Quantcast

Developer JoyMasher may be fairly new on the scene, but they are already proving themselves to be masters of the 16-bit arcade aesthetic that many people grew up on and loved, one way or another. Their most recent foray into game development is the vastly enjoyable, albeit almost soul crushingly hard, Contra-inspired game, Blazing Chrome. Harking back to the quarter destroying run and gun, single death side scrolling shooters such as the aforementioned Contra and contemporaries such as Metal Slug and others, Blazing Chrome offers players a sci-fi, metal apocalypse with loads of unlockables and cool characters that will put you to the test, especially at the harder difficulties. Read on to find out why!

Blazing Chrome
Publisher: The Arcade Crew
Developer: JoyMasher
Platform: Nintendo Switch (Reviewed), PlayStation 4, Xbox One, Steam
Release Date: July 11th, 2019
Players: 1-2 Players
Price: $16.99

Let me just be up front about something here right at the start: I absolutely stink at these types of games, despite my love for them. While I have enjoyed my forays in to Metal Slug in the past, I either had to take out a small loan to finish it (which I never did in the arcades), or I had to abuse continues like no ones business when it came to the home console versions.

Games such as those, or in the case of this review, Blazing Chrome, have always put my skills to the test and I have always come up lacking. I guess I just get way too into the game and leap before I look.

I have never been known to take my time as I should with these style of games, and I am always punished appropriately. Which, ironically, makes these games that much more enjoyable for me. Regardless, Blazing Chrome looks and plays like a retro-shooter fan’s dream come true.

On the lower and mid level difficulties, these style of games offer up just enough leeway for you to realize that it’s your own mistakes and not a design flaw in the game keeping you from progressing. It’s my own fault when I fail to notice the bullets coming right at me or when I move too far forward in the stage and enemies begin to swarm around me, leading to my eventual death.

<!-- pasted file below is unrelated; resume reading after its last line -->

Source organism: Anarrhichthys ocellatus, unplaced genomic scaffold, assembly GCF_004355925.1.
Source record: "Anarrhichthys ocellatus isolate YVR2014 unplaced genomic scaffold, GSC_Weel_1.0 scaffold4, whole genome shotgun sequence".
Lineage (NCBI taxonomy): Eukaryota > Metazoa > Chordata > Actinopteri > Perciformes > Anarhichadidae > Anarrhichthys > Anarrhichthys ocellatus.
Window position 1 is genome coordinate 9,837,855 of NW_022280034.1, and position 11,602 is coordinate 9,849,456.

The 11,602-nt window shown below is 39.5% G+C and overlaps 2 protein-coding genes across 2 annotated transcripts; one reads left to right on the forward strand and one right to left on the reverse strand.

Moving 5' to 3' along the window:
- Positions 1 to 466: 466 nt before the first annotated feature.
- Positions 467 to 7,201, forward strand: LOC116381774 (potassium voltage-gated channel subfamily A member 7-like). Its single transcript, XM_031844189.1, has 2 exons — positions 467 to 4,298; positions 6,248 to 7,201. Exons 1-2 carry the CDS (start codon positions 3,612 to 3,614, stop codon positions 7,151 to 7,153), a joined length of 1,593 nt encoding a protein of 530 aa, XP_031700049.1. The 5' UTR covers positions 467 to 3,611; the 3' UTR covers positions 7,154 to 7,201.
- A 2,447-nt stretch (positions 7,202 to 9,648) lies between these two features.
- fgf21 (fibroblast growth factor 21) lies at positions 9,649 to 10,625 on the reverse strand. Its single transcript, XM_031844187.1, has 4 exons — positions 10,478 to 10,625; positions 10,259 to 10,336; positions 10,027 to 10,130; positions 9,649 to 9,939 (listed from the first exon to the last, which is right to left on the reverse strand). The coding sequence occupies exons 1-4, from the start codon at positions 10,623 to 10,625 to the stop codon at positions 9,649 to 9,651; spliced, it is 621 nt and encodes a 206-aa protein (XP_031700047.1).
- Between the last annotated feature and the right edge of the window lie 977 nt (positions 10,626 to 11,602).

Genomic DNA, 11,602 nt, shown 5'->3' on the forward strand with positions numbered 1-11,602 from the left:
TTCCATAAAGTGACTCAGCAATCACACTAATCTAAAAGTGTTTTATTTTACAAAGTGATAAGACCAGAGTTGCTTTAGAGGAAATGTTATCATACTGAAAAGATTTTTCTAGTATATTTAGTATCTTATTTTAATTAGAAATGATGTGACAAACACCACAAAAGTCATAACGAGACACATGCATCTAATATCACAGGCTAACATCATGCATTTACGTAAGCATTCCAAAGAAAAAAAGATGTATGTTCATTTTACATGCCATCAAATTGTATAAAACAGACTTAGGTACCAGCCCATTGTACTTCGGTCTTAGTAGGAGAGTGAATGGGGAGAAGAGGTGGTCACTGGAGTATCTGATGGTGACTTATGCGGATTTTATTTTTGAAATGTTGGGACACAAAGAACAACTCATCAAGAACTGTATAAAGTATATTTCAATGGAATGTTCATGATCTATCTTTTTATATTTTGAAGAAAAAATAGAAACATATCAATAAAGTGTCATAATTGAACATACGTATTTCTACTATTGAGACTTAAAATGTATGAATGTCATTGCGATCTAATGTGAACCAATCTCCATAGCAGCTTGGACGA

So while I, personally, found Blazing Chrome to be on the harder side of things, even on the lower difficulties, the time I spent running and gunning was immensely fun. Each time I finally defeated one of the huge, and usually grotesque, bosses, I got a sense of accomplishment, which is honestly fairly rare in todays gaming field.

Blazing Chrome is a fairly simple game all things told. You move from left to right and mow down hordes of enemies as they appear from all sides of the screen. Luckily, you are given several weapon options other than the basic machine gun to help you on your trek to free the human race from the machines enslaving us.

There are three different helper bots that you can possibly gain throughout each of the stages. An attacker bot, a shield bot (that basically gives you two extra hits before you die) and a speed bot.

Beyond the main gun, you can obtain a chargeable laser weapon, a grenade launcher and an energy whip style weapon. Each of which is lost should you die while using said weapon, but the others remain for you to use if you have them available.

In order to further help you on your endeavors, you will also be able to use various mech suits and vehicles in the various stages, expanding on the basic run and gun mechanics the genre is so well known for.

Mechanically, Blazing Chrome is an extremely solid run and gun style game. Like I said earlier, when I died, I knew it was usually my fault. Most of the bosses are satisfyingly difficult with a few having mechanics where, if you want an easier time defeating them, you will need to think about the order in which you destroy their various parts.

I will say, because of my own lack of skill in these style of games, I did find many of the bosses to be almost unfair in a bullet hell-esque sense. But again, players with more skill or who enjoy these style of games will find Blazing Chrome to be satisfying in the difficulty that it offers up and the very tight mechanics presented.